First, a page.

When purchasing a bicycle, one consideration to keep in mind is how much it weighs. The weight of a bicycle helps determine how fast you can accelerate, how easy it is to ride uphill, and how the bike handles. But weight is especially pertinent when buying a folding bike, as almost any Montague owner can tell you, because in addition to riding the bike, you might also find yourself carrying it. So if part of your commute includes walking up the bus steps with your folded bike, you need to make sure the bike is light enough for you to lift.
Fortunately for all you Montague riders out there, it’s pretty easy to get around with one of our bikes. Montague folding bikes weigh between 24-30 lbs, depending on the model, and in terms of weight, they’re comparable to other non-folding bikes of a similar price point. But when it comes to carrying, Montague bikes have a major advantage: they fold.
Why does this matter? I think we’ve all seen someone struggling to carry something and asked, “Is that heavy?”, only to have them respond, “Oh, it’s not heavy, it’s just awkward.” That’s what it can be like to carry a 25-30 pound non-folding bike. It’s not so heavy, but it’s difficult to move around, since there’s so much bike sticking out on either side of you. But because Montague bikes fold, the overall package is more compact, which makes the weight easier to manage.
Is Lighter Always Better?
In a word, no.
The ideal bike weight depends on you and what kind of riding you’re doing. If you’re into downhill mountain biking, for instance, the more the bike weighs, the faster it will go (downhill, at least). So a heavy bike, in this case, is an advantage.
If you ride a lot of uphill though, the lighter the bike is, the easier it will be for you. The less the bike weighs, the less force it takes to move; you don’t have to put as much energy into moving a lighter bike up a hill as you would a heavier one. So basically, a lighter bike is more efficient for riding uphill. Granted, even with a lighter bike, the difference isn’t huge – other things being equal, on a 7% grade, it’s something like 6 seconds/mile faster for every pound less that the bike weighs, and this advantage diminishes as the terrain flattens out. So if you ride in an area that’s mostly flat, you won’t really notice if your bike’s a little heavier.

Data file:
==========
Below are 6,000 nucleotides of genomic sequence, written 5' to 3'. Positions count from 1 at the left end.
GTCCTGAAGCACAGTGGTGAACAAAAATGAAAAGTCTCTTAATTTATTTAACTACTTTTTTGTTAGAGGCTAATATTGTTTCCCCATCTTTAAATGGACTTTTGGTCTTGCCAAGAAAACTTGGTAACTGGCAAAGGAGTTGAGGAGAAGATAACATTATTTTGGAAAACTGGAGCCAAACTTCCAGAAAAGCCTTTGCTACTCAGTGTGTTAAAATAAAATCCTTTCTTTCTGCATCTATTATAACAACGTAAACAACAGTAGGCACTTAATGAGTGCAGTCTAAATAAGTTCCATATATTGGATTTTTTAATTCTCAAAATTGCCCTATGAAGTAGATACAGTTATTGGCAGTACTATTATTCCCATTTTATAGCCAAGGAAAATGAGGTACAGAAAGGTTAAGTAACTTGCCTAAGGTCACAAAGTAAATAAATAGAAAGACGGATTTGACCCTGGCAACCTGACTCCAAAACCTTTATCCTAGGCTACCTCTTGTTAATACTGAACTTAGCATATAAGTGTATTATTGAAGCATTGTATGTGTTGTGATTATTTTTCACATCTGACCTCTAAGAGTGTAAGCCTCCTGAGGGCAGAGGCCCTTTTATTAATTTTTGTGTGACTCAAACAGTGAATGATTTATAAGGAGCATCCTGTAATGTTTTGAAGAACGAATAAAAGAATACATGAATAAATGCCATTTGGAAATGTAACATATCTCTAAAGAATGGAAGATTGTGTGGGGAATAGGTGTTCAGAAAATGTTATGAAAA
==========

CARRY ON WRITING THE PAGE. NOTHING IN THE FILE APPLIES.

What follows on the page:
How do Montague Folding Bikes Compare?
While you might not notice how much your bike weighs when you’re riding, you will definitely notice when you’re carrying it. To that end, you might be wondering how Montague folding bikes, with full-size frames and full-size wheels, stack up against some of their small-wheeled competitors. Montague folding bikes are in the same weight range as small-wheeled folders; they’re the same, or even lighter than some small-wheeled models, and are just marginally heavier (we’re talking a pound or two) than others. And when you look at other folding bikes with full-size wheels, there’s no question that Montague has the lightest, easiest-to-fold folding bikes out there.
But even the lightest folding bikes are only about 5 pounds lighter than a Montague. And you get a lot of rideability for those extra 5 pounds (a lot more than a 30-second/mile speed advantage, if we go off the calculation in the earlier paragraph, at least). Some folding bikes that come in around 22 pounds look more like a triangle on wheels than a bicycle. If you’re looking to roll around, no doubt these folding bikes will do the trick, but if you want to feel like you’re riding a bicycle, if you want a folding bike that’s going to handle like you expect, if you ride on any kind of regular basis or have any appreciable distance to cover, pound for pound, no one has a better performance-to-weight ratio than Montague.
In addition, because all Montague bikes use industry standard parts, they could be easily replaced with the lightest parts on the market. We’ve seen the Boston get below 20 pounds with just a few part upgrades!
Do You want to Weigh In on Montague Folding Bikes?
How do you get around with your Montague folding bike? Was weight a consideration in your purchase? Have you upgraded any components to make yours even lighter? How do you think it compares weight-wise to other bikes (both folding and non-folding)?